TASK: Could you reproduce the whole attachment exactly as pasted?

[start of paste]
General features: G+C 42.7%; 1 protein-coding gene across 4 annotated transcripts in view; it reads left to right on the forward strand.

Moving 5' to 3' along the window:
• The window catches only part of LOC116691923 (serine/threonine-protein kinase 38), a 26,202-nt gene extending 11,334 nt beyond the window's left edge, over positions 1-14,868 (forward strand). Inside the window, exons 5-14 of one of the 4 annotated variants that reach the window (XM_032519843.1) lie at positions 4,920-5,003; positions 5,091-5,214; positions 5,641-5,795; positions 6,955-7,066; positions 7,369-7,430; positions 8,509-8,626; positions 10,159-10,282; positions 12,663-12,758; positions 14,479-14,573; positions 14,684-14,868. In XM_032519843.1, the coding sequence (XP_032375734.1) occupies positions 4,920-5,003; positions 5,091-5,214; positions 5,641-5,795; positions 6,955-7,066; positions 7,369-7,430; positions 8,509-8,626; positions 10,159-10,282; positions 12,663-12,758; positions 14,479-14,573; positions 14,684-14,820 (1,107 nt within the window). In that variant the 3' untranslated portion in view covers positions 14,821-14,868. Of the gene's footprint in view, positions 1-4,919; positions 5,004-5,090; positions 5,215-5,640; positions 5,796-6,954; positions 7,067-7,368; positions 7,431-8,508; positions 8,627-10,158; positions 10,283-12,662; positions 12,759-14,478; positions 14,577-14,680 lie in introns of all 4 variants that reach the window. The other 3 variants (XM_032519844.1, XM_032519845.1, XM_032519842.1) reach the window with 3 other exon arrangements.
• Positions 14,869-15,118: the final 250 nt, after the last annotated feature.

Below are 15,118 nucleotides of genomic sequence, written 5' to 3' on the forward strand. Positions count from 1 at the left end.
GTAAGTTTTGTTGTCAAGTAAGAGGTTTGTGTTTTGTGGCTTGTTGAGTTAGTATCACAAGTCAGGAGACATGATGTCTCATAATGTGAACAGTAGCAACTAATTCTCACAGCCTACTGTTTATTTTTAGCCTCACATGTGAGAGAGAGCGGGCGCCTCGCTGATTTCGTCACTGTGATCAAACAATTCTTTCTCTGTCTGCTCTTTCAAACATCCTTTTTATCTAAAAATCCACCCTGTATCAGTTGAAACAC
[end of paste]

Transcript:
General features: G+C 42.7%; 1 protein-coding gene across 4 annotated transcripts in view; it reads left to right on the forward strand.

Moving 5' to 3' along the window:
• The window catches only part of LOC116691923 (serine/threonine-protein kinase 38), a 26,202-nt gene extending 11,334 nt beyond the window's left edge, over positions 1-14,868 (forward strand). Inside the window, exons 5-14 of one of the 4 annotated variants that reach the window (XM_032519843.1) lie at positions 4,920-5,003; positions 5,091-5,214; positions 5,641-5,795; positions 6,955-7,066; positions 7,369-7,430; positions 8,509-8,626; positions 10,159-10,282; positions 12,663-12,758; positions 14,479-14,573; positions 14,684-14,868. In XM_032519843.1, the coding sequence (XP_032375734.1) occupies positions 4,920-5,003; positions 5,091-5,214; positions 5,641-5,795; positions 6,955-7,066; positions 7,369-7,430; positions 8,509-8,626; positions 10,159-10,282; positions 12,663-12,758; positions 14,479-14,573; positions 14,684-14,820 (1,107 nt within the window). In that variant the 3' untranslated portion in view covers positions 14,821-14,868. Of the gene's footprint in view, positions 1-4,919; positions 5,004-5,090; positions 5,215-5,640; positions 5,796-6,954; positions 7,067-7,368; positions 7,431-8,508; positions 8,627-10,158; positions 10,283-12,662; positions 12,759-14,478; positions 14,577-14,680 lie in introns of all 4 variants that reach the window. The other 3 variants (XM_032519844.1, XM_032519845.1, XM_032519842.1) reach the window with 3 other exon arrangements.
• Positions 14,869-15,118: the final 250 nt, after the last annotated feature.

Below are 15,118 nucleotides of genomic sequence, written 5' to 3' on the forward strand. Positions count from 1 at the left end.
GTAAGTTTTGTTGTCAAGTAAGAGGTTTGTGTTTTGTGGCTTGTTGAGTTAGTATCACAAGTCAGGAGACATGATGTCTCATAATGTGAACAGTAGCAACTAATTCTCACAGCCTACTGTTTATTTTTAGCCTCACATGTGAGAGAGAGCGGGCGCCTCGCTGATTTCGTCACTGTGATCAAACAATTCTTTCTCTGTCTGCTCTTTCAAACATCCTTTTTATCTAAAAATCCACCCTGTATCAGTTGAAACAC